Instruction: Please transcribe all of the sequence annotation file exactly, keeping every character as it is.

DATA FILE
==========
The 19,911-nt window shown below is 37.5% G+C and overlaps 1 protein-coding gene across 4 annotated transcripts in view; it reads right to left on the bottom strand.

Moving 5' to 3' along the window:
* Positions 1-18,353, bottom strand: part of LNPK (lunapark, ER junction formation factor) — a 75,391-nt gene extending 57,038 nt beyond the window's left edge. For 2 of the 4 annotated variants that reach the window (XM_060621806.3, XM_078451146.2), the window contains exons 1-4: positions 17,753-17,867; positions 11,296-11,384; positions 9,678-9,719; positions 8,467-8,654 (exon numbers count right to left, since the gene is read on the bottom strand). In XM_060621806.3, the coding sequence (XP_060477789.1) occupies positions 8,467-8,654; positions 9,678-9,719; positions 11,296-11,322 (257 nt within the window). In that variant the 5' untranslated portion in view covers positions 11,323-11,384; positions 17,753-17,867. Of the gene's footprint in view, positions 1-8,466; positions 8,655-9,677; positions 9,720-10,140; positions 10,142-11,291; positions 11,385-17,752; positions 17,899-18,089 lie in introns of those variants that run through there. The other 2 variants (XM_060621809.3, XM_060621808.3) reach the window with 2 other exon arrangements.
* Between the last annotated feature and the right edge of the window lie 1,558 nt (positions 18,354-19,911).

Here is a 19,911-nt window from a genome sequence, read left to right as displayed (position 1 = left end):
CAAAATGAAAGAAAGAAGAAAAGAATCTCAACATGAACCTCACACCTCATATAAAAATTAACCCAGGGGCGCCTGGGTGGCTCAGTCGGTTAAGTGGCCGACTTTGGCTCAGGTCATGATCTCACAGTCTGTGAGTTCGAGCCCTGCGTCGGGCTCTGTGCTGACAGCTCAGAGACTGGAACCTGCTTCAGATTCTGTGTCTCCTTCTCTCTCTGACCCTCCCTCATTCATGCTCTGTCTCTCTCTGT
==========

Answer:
The 19,911-nt window shown below is 37.5% G+C and overlaps 1 protein-coding gene across 4 annotated transcripts in view; it reads right to left on the bottom strand.

Moving 5' to 3' along the window:
* Positions 1-18,353, bottom strand: part of LNPK (lunapark, ER junction formation factor) — a 75,391-nt gene extending 57,038 nt beyond the window's left edge. For 2 of the 4 annotated variants that reach the window (XM_060621806.3, XM_078451146.2), the window contains exons 1-4: positions 17,753-17,867; positions 11,296-11,384; positions 9,678-9,719; positions 8,467-8,654 (exon numbers count right to left, since the gene is read on the bottom strand). In XM_060621806.3, the coding sequence (XP_060477789.1) occupies positions 8,467-8,654; positions 9,678-9,719; positions 11,296-11,322 (257 nt within the window). In that variant the 5' untranslated portion in view covers positions 11,323-11,384; positions 17,753-17,867. Of the gene's footprint in view, positions 1-8,466; positions 8,655-9,677; positions 9,720-10,140; positions 10,142-11,291; positions 11,385-17,752; positions 17,899-18,089 lie in introns of those variants that run through there. The other 2 variants (XM_060621809.3, XM_060621808.3) reach the window with 2 other exon arrangements.
* Between the last annotated feature and the right edge of the window lie 1,558 nt (positions 18,354-19,911).

Here is a 19,911-nt window from a genome sequence, read left to right as displayed (position 1 = left end):
CAAAATGAAAGAAAGAAGAAAAGAATCTCAACATGAACCTCACACCTCATATAAAAATTAACCCAGGGGCGCCTGGGTGGCTCAGTCGGTTAAGTGGCCGACTTTGGCTCAGGTCATGATCTCACAGTCTGTGAGTTCGAGCCCTGCGTCGGGCTCTGTGCTGACAGCTCAGAGACTGGAACCTGCTTCAGATTCTGTGTCTCCTTCTCTCTCTGACCCTCCCTCATTCATGCTCTGTCTCTCTCTGT